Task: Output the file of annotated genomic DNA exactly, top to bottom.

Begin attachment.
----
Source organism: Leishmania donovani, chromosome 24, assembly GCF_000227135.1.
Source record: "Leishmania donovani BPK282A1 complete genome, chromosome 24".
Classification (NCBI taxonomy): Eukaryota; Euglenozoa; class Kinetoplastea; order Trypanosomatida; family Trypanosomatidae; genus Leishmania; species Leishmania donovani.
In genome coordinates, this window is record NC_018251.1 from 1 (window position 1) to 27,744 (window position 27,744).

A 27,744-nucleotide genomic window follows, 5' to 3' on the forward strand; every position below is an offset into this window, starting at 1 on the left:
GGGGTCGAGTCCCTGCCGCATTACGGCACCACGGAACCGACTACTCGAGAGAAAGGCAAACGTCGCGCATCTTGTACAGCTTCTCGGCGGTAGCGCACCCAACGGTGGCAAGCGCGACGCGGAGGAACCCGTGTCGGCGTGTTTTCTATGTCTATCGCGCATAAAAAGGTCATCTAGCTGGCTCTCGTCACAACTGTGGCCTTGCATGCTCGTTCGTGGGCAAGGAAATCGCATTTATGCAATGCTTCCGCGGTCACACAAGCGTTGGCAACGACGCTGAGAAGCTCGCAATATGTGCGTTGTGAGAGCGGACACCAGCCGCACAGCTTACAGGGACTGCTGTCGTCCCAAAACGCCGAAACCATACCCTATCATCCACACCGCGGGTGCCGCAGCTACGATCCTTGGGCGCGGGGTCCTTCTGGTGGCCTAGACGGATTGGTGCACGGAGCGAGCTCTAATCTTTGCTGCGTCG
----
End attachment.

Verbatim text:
Source organism: Leishmania donovani, chromosome 24, assembly GCF_000227135.1.
Source record: "Leishmania donovani BPK282A1 complete genome, chromosome 24".
Classification (NCBI taxonomy): Eukaryota; Euglenozoa; class Kinetoplastea; order Trypanosomatida; family Trypanosomatidae; genus Leishmania; species Leishmania donovani.
In genome coordinates, this window is record NC_018251.1 from 1 (window position 1) to 27,744 (window position 27,744).

A 27,744-nucleotide genomic window follows, 5' to 3' on the forward strand; every position below is an offset into this window, starting at 1 on the left:
GGGGTCGAGTCCCTGCCGCATTACGGCACCACGGAACCGACTACTCGAGAGAAAGGCAAACGTCGCGCATCTTGTACAGCTTCTCGGCGGTAGCGCACCCAACGGTGGCAAGCGCGACGCGGAGGAACCCGTGTCGGCGTGTTTTCTATGTCTATCGCGCATAAAAAGGTCATCTAGCTGGCTCTCGTCACAACTGTGGCCTTGCATGCTCGTTCGTGGGCAAGGAAATCGCATTTATGCAATGCTTCCGCGGTCACACAAGCGTTGGCAACGACGCTGAGAAGCTCGCAATATGTGCGTTGTGAGAGCGGACACCAGCCGCACAGCTTACAGGGACTGCTGTCGTCCCAAAACGCCGAAACCATACCCTATCATCCACACCGCGGGTGCCGCAGCTACGATCCTTGGGCGCGGGGTCCTTCTGGTGGCCTAGACGGATTGGTGCACGGAGCGAGCTCTAATCTTTGCTGCGTCG